1. Optimise your profile to attract your ideal client – that means you need to know who they are. Download the Perfect Client Worksheet here.
2. Create a professional headline that makes it easy for your ideal client to recognise themselves. Include a couple of your keywords and eye hooks. Copy these ★ ♦ to save spending hours searching for them!
3. Invest in a good headshot – ideally get a professional to do it. A profile picture should be head and shoulders only and you are aiming for a friendly and approachable look. You must be looking straight into the camera; nobody trusts someone who won’t make eye-contact – even in a picture.
4. Add interesting contact information – your professional email (not gmail, aol, yahoo or btinternet – it should feature your domain name), the phone number you want to receive business calls on, more interesting web links than Company website. Remember you can have three different pages on the same website.
5. As a business owner you should approach your summary from a marketing perspective. Add headlines and sub-headlines to break up the text. Ensure there is a line space between every paragraph. Use those eye hooks to make your headlines stand out.
6. Include your keywords in your summary and, where possible, in your current and previous experience.
7. Ask your clients (and former clients) to write recommendations on your profile. Don’t be shy – people expect this on LinkedIn. If they don’t know what to write ask them to say what you did for them, what it was like working with you and what the results were.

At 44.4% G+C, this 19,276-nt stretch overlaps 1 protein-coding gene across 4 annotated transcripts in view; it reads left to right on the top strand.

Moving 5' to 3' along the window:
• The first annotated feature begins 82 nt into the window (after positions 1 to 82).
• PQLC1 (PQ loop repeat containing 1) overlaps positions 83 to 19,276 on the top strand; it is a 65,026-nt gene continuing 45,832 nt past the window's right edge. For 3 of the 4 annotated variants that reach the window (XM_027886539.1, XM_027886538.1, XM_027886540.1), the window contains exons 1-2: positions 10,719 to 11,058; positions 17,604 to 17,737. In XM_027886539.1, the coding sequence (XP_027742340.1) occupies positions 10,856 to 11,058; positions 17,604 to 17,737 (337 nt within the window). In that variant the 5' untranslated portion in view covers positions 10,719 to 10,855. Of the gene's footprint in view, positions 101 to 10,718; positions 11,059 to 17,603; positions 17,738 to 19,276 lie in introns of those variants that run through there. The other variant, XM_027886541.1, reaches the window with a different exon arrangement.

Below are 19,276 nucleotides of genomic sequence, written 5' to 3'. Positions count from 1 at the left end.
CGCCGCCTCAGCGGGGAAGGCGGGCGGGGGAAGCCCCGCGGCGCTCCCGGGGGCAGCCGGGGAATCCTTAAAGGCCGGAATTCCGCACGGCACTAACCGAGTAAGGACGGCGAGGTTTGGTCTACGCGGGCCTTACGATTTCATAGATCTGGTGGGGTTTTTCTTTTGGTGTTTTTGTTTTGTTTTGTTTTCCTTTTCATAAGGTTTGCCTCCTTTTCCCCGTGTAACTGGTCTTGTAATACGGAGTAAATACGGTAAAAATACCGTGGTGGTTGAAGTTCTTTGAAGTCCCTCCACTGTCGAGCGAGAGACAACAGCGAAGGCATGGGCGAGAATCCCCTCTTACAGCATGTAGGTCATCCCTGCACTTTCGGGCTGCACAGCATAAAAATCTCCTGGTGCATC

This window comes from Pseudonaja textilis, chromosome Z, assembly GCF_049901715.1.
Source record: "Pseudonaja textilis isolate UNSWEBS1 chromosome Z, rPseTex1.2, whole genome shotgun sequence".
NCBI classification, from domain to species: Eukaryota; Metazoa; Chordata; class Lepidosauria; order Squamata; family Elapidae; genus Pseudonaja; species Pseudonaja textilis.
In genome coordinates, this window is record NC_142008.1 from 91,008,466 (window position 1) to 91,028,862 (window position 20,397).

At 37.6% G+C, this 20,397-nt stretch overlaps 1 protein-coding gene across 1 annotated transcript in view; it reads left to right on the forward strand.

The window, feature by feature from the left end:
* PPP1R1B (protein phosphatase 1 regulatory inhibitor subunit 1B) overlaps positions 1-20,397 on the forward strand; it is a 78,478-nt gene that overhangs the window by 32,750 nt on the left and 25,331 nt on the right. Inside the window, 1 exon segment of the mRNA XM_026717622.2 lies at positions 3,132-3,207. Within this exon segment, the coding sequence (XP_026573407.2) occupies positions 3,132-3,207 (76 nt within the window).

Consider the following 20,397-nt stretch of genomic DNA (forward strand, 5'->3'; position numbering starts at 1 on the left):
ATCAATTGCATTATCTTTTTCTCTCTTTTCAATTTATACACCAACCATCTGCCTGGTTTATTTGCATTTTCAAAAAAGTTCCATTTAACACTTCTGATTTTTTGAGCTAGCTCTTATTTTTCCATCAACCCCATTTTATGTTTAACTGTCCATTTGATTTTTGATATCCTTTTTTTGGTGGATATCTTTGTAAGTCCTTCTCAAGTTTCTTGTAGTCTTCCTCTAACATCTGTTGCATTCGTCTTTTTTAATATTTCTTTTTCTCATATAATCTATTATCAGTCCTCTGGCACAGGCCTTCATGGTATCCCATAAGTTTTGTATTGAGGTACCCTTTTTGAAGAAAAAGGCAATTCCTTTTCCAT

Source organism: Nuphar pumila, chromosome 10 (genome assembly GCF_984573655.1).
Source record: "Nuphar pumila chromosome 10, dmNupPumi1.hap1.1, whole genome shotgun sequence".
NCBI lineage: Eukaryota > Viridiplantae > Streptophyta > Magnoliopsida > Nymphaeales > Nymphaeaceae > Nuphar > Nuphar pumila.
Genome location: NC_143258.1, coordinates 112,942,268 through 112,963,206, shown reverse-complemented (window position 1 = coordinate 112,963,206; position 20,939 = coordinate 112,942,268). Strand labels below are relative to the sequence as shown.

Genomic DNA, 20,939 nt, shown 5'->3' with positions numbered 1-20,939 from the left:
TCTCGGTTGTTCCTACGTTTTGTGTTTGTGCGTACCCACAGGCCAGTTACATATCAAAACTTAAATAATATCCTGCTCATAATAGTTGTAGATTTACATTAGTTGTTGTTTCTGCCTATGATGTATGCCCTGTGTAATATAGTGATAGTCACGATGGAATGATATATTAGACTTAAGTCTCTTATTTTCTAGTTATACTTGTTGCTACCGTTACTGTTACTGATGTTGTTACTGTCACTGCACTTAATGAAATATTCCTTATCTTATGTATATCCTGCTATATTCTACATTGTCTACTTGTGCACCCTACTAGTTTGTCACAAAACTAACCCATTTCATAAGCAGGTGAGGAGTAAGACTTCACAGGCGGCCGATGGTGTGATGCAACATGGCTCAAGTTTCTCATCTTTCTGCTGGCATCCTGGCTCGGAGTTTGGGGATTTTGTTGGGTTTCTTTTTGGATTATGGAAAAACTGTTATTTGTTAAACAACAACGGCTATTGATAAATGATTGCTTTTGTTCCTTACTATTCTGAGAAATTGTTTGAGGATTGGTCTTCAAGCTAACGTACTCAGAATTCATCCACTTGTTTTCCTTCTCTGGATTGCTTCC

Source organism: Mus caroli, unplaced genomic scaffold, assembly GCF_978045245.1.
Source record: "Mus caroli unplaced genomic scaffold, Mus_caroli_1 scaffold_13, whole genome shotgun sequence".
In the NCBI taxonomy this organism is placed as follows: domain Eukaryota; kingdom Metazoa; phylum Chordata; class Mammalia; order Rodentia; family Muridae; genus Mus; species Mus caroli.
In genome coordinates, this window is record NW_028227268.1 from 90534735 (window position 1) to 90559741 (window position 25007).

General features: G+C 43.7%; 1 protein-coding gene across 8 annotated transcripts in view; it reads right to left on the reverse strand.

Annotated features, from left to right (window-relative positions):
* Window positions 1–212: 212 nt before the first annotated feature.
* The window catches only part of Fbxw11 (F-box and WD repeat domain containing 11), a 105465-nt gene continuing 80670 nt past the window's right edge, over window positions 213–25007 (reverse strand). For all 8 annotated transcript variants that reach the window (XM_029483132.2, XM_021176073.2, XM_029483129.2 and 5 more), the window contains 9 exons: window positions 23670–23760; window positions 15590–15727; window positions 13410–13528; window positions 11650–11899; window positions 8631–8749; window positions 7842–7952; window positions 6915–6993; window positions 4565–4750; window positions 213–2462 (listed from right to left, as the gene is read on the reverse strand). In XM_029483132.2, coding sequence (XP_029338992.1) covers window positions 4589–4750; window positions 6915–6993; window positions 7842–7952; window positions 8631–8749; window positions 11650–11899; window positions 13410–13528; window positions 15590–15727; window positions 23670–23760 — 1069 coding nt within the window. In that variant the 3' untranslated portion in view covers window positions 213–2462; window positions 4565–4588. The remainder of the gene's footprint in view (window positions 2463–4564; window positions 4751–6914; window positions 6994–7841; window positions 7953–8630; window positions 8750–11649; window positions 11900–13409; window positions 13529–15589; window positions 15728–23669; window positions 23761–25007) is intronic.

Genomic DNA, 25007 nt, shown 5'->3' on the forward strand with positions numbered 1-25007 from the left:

8. Arrange your profile so that the summary comes immediately after the top box (with your name/contact info in), then your experience, then any books you’ve published or awards you’ve won. The endorsements can safely be pushed to the bottom – recommendations are much better to have.
9. Share your expertise by writing articles (like blogs), LinkedIn calls them ‘posts’. Always include a relevant image (don’t use Google images you can run into copyright fines – try www.freeimages.com).
10. Create a series of short tips and share them as updates daily. If you write 14 you have enough for 2 weeks – then you can recycle them (nobody will notice).
11. Use the advanced search filters to find the people you want to reach and start a conversation with them.
12. Find the groups where your target audience hangs out and be helpful, share your expertise and you’ll have a whole group of people who fit your ideal client profile paying attention!
13. Tag your contacts and follow up regularly.
For more information contact: Lesley Morrissey / firstname.lastname@example.org
Do you have a picture on your LinkedIn/Twitter profile? And is it actually picture of you and not a cartoon dog?
I was trying to track down some old uni friends. Figuring that by now they should be pretty high in whatever career they had gone into I turned to LinkedIn. It is, after all, the network for the business person.
Now if you’re looking for someone with a reasonably uncommon name, it’s not too hard to find someone. And the first person has a name that’s totally unique on LinkedIn. So easy.
But for the second person I was looking for there were 138 results in the UK alone and in the world 450. And for some reason they hadn’t added our shared university to their profile so I couldn’t use that.
But luckily they had a photo and even though it’s a fair number of year since we left uni, they haven’t changed much. So that’s another connection made.
And for the third person there were 8,912 results. Adding our university reduced it down to 8. And again the photo came to the rescue and saved me from having to look at each profile in detail to work out which was the one I was looking for.
So photos – handy when people want to connect with you. And connecting with people – handy if you want to do business. Bit of no brainer really!